Front-runner graces Kohl Center

Wisconsin's men's hockey team faces stiff challenge

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What: No. 1 North Dakota (13-2-3 Western Collegiate Hockey Association, 19-3-3 overall) at No. 9 Wisconsin (9-6-5, 15-9-6)

When: Friday, Feb. 6 and Saturday, Feb. 7, 7:05 p.m. CST

Site: Kohl Center, Madison, Wis.

Broadcasts: Friday - live television coverage on Fox Sports Net and tape-delayed at 10:30 p.m. on Wisconsin Public Television; Saturday - live television coverage and tape-delayed coverage on UPN-14; live radio coverage both nights on 1310 WIBA (AM)

Series notes: Wisconsin leads 70-52-6 overall, 36-20-3 in Madison



One of UW's biggest sporting events of the year will take place at the Kohl Center this weekend as the men's hockey team tries to take down the nation's top-ranked team. WCHA-leading North Dakota has sat atop the national rankings for 13 straight weeks and will try to make the Badgers their latest victim.


It is a big weekend for both teams as far as the WCHA standings are concerned. The Sioux currently have a three-point lead over Minnesota-Duluth and will look to keep, or possibly add to that lead this weekend.


The Badgers are in a three-way tie for third place with St. Cloud State and Minnesota. That may seem fine, but the difference between third and fifth going into the WCHA playoffs could make a big difference.


"These are all important games and we have to come ready to play," coach Mike Eaves said. "We're gearing up for the stretch run in order to help prepare us for the playoffs."


The key for Wisconsin is scoring. The Badgers know that they will most likely be outshot by North Dakota's high-powered offense so they need to take advantage of every opportunity they get. This will not be an easy task as the Sioux boast the best defense in the league.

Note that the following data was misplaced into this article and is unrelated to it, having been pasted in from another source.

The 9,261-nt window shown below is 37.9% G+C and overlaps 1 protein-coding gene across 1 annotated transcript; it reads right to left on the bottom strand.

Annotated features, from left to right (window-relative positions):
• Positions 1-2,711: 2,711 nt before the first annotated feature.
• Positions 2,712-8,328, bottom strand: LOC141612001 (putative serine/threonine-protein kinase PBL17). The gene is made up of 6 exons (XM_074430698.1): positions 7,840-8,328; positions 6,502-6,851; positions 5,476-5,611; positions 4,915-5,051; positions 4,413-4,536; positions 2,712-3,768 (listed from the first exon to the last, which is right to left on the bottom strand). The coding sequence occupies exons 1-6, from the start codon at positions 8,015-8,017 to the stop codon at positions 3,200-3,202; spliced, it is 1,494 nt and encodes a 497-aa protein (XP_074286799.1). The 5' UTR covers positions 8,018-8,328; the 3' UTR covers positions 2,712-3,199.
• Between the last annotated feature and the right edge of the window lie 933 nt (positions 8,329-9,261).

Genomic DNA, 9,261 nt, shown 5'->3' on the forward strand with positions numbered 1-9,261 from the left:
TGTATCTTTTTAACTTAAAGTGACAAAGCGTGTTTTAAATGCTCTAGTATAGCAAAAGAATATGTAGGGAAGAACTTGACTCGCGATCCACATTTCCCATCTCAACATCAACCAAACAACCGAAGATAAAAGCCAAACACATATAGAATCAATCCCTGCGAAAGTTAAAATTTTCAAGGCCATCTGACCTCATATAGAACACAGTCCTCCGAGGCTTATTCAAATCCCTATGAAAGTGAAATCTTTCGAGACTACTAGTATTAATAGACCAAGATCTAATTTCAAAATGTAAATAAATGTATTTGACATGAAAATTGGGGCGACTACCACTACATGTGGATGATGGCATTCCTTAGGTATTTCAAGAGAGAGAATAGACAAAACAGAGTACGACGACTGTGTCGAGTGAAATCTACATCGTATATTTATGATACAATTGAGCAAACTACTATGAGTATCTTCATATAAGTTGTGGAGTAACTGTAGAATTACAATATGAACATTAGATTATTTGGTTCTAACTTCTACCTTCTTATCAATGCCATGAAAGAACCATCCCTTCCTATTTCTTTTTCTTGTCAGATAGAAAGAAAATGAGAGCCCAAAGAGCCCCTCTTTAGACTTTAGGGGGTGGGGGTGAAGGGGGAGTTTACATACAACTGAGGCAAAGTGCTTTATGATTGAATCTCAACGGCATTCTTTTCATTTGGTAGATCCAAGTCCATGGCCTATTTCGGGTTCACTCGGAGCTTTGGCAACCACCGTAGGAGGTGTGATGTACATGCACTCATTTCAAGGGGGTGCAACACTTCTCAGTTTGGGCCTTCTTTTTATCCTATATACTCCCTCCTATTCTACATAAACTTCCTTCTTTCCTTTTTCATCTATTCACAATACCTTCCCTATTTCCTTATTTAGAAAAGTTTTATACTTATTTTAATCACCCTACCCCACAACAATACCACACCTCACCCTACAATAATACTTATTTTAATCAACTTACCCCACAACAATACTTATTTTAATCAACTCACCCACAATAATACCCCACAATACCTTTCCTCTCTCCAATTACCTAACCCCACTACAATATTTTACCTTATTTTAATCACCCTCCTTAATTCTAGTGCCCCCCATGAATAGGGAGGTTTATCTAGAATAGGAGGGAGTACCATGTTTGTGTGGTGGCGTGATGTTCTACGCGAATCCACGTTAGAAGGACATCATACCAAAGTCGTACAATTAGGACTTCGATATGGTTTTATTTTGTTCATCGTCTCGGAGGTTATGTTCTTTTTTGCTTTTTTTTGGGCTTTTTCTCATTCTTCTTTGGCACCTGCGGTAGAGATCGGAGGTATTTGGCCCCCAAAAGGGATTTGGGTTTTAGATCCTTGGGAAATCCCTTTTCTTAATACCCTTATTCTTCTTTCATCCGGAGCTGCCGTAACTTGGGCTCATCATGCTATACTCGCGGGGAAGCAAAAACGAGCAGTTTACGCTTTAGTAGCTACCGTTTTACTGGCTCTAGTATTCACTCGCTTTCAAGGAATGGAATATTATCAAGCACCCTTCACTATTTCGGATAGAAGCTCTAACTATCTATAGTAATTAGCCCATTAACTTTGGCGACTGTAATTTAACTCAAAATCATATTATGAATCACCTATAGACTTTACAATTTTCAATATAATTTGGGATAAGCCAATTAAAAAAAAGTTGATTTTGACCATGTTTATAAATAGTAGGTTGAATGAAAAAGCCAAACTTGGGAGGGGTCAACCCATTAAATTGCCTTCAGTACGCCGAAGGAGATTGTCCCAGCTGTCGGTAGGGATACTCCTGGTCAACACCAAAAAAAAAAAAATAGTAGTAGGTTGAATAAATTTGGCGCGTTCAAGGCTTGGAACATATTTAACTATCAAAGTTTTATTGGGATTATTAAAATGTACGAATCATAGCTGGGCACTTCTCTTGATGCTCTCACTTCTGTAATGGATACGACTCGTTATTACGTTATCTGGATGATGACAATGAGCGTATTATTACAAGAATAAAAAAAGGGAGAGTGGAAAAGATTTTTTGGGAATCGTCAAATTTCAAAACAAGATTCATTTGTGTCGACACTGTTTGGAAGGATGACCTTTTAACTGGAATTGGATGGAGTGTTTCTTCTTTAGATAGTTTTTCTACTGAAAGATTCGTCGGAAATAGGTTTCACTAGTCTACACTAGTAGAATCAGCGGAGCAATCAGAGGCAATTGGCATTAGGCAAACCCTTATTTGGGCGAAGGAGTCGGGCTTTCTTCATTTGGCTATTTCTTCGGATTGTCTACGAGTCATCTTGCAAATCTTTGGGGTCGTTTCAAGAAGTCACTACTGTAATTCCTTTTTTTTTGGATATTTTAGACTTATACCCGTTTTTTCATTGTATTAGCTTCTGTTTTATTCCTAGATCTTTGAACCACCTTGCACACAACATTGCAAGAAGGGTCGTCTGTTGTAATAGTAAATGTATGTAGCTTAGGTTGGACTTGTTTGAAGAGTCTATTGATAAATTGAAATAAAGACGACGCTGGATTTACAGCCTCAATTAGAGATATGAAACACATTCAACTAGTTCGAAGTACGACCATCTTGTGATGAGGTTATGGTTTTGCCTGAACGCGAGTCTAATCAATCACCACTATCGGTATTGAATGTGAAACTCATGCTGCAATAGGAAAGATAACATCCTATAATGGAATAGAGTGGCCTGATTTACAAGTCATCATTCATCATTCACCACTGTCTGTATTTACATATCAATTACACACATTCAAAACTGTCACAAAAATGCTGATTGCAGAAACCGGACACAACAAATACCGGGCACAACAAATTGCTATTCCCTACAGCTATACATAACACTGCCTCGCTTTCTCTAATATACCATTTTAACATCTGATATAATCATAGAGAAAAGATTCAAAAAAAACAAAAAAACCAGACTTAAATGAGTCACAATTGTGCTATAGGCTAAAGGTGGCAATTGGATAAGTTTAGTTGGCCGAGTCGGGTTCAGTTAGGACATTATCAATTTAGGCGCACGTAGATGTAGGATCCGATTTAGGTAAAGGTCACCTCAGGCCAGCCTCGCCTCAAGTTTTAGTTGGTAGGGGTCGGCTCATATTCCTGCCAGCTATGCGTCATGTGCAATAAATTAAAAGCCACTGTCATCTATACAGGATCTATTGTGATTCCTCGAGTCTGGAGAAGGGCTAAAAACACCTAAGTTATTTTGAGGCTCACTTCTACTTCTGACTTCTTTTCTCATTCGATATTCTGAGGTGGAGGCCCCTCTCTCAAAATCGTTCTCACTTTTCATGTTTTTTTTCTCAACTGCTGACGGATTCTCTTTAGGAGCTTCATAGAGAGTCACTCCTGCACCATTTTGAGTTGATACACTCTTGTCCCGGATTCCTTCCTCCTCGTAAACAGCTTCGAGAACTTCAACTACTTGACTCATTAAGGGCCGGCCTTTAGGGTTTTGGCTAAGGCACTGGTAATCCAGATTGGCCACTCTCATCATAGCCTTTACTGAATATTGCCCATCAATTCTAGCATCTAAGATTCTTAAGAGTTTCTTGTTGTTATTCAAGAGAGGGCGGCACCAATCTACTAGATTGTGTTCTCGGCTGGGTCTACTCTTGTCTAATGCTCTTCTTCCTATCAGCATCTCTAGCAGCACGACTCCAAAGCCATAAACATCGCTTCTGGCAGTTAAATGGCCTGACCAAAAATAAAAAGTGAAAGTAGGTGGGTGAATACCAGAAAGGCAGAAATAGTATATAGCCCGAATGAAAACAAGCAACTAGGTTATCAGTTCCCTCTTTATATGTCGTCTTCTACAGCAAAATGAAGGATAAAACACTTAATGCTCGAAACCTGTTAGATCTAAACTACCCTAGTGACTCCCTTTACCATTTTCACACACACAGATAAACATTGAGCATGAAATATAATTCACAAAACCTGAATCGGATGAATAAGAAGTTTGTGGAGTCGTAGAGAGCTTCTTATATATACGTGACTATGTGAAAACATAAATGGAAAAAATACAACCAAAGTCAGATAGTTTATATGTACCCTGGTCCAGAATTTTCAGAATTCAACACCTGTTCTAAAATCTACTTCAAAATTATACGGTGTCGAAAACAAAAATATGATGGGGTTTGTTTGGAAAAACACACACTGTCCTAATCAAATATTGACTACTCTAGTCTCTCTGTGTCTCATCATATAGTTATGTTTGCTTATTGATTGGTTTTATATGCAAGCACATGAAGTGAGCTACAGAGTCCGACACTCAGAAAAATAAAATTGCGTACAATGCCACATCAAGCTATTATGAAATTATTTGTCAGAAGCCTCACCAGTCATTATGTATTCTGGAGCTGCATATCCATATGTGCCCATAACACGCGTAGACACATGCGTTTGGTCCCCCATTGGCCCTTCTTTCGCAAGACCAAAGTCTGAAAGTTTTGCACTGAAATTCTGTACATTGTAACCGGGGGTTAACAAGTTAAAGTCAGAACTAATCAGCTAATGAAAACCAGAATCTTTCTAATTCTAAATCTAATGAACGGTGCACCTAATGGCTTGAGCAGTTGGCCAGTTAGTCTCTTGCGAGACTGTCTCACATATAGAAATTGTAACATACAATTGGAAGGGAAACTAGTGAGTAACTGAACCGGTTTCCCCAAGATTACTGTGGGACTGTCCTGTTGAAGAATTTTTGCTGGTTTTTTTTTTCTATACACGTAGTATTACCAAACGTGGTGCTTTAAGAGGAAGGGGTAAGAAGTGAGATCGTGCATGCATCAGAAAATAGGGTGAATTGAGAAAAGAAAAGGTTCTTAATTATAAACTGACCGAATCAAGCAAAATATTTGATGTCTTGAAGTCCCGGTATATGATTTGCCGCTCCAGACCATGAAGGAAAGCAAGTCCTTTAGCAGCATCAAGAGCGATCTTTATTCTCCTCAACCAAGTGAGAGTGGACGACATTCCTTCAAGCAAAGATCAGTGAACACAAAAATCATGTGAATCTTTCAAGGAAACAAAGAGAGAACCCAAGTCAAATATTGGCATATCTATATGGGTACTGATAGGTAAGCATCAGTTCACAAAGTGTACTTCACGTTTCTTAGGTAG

Wisconsin's forwards have had a tough time scoring goals the past few weekends as it is. Neither sophomore Ryan MacMurchy nor freshman Andrew Joudrey, who were once on the top scoring line for Wisconsin, have notched a goal in the past 11 games. Freshman Jake Dowell has not scored since returning from the World Junior Championships and sophomore Nick Licari is in a 15-game drought.


"I try to focus on whether or not I'm playing well and if we're winning, that's the main thing," Joudrey said. "We haven't been winning and that's probably because a couple of us haven't been scoring, but I think if we keep working hard the puck's going to start going in."


All of the Sioux' losses have been 2-1 margins. Wisconsin junior goalie Bernd Bruckler, whom Minnesota coach Don Lucia called a WCHA MVP candidate last weekend, may be capable of holding North Dakota to one goal. But North Dakota's tandem of netminders is not going to go easy on the Badgers.


"We feel that (good team defense) is one of our strengths," Eaves said. "Our goaltending and team defense is part of our formula this year and we're going to have to rely on that again."


Penalties continue to plague the Badgers. They gave up three more power play goals last weekend in Minnesota. Against high caliber offenses like North Dakota and Minnesota, giving up an abundance of power plays is tantamount to giving the game away. The penalty kill can fight off a couple of penalties, but the more chances that a team gets to set up with the man-advantage, the greater their chances are of scoring on those opportunities.


"I think our penalty kill, system-wise, is doing well," Joudrey said. "The most important thing is our discipline. We have to find the balance between hard and smart and keep our emotions in control. When you play against the best teams you have to be disciplined."


A lot of things need to happen for Wisconsin to earn league points this weekend. The Badgers need to slow down North Dakota's exceptional offensive players, including junior Brandon Bochenski and sophomore Zach Parise. They need to take advantage of their opportunities and get out to an early lead. And they need to match the energy that the Sioux bring with them into every game.

"We have to match their hard (work), that's the number one thing," MacMurchy said. "If we can match their hard like we know we can, we think that with our systems we'll be able to beat them."

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